Phillips who lived on and off in Oman during the 1950s and 60s also analyses the social consequences of the practice: “If the truth were told a high percentage of Arab wives are among the world most embittered and frigid, while the Arab male is among the world’s unhappiest husbands. In his supreme effort to insure martial fidelity the Omani husband in numerous instances has equipped himself with up to four unresponsive ice cold mates whose genital organs have been deliberately mutilated by having the clitoris cut out along with its foreskin and in extreme cases the sanguinary ablation of the labia minora as well, thus eliminating in most instances all female pleasure and sensation during sexual intercourse and, to the self-centered male, any possible desire in his females to indulge in extra marital relations.” (p. 136)
Phillips analyses clearly a consequence long ignored in the discourse about FGM. The practice was always adressed as a medical problem. Only in recent years, sexual and social aspects came into focus, e.g. a Saudi study examines the connection of sexual dysfunction and FGM. The first thing one journalist asked us here in Oman concerned the connection of divorces and marital problems.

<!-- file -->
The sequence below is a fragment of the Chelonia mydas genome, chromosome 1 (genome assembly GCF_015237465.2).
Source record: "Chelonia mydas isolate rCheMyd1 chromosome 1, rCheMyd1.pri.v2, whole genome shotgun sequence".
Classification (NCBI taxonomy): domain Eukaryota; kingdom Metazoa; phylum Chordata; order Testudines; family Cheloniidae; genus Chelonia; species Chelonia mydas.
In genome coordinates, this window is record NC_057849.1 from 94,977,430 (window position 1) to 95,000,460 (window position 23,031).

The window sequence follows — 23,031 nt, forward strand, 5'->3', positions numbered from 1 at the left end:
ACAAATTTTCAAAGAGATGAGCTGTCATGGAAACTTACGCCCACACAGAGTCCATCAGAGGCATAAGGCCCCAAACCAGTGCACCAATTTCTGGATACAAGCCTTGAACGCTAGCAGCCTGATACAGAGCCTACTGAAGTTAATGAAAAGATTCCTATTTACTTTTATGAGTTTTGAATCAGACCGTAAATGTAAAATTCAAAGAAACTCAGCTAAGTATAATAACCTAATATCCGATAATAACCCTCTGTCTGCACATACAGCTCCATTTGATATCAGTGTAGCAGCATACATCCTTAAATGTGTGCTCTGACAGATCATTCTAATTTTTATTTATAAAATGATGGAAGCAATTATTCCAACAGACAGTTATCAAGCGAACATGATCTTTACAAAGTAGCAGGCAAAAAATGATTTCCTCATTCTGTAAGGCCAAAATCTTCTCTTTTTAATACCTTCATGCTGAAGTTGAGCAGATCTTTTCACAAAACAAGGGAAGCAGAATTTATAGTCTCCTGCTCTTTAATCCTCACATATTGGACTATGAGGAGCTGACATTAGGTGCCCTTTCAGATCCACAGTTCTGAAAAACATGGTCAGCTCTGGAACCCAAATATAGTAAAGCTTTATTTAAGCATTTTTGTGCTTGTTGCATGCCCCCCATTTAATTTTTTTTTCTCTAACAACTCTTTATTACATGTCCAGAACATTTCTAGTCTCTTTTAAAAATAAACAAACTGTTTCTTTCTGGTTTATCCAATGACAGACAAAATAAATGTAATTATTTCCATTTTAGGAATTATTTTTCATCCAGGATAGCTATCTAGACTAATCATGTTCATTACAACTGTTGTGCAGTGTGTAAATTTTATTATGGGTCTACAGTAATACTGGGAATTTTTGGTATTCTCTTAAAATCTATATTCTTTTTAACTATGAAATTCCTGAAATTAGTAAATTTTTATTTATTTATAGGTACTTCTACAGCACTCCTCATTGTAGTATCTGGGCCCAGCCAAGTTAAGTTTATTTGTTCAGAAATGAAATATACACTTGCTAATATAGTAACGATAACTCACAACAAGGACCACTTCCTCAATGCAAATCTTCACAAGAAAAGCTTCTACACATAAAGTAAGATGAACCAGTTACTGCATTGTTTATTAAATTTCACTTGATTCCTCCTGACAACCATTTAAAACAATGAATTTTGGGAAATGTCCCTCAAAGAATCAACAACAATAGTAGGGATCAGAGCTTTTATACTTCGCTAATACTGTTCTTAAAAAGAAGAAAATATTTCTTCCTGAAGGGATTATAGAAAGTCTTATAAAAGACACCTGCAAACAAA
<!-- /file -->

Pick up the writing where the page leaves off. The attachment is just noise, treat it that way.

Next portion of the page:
Our contacts here are convinced that FGM could be eliminated within few years in Oman if only a campaign was initiated. Education level is high and people are generally responsive to government campaigns, we heard.
It could be asked why international organizations have so long ignored Oman and other gulf countries when evidence was so clear and success through a campaign seems quite possible.
by Stop FGM Middle East
30.11.2013, Muscat. The activist Habiba Al Hinai has asked women in shopping malls and clinics about female genital mutilation. 78 percent reported to be circumcised – more than even the most FGM-critical Omani bloggers estimated (“Linoleum Surfer” assumed 20 percent victims). What is even more surprising about Al-Hinai’s ad-hoc-study: The women interviewed come from all regions in Oman: Muscat, the Batina, the Dakhiliya, the Sharqia. Only 2 came from Dhofar. So far, most people believed that FGM was mainly practiced in the Southern province of Dhofar.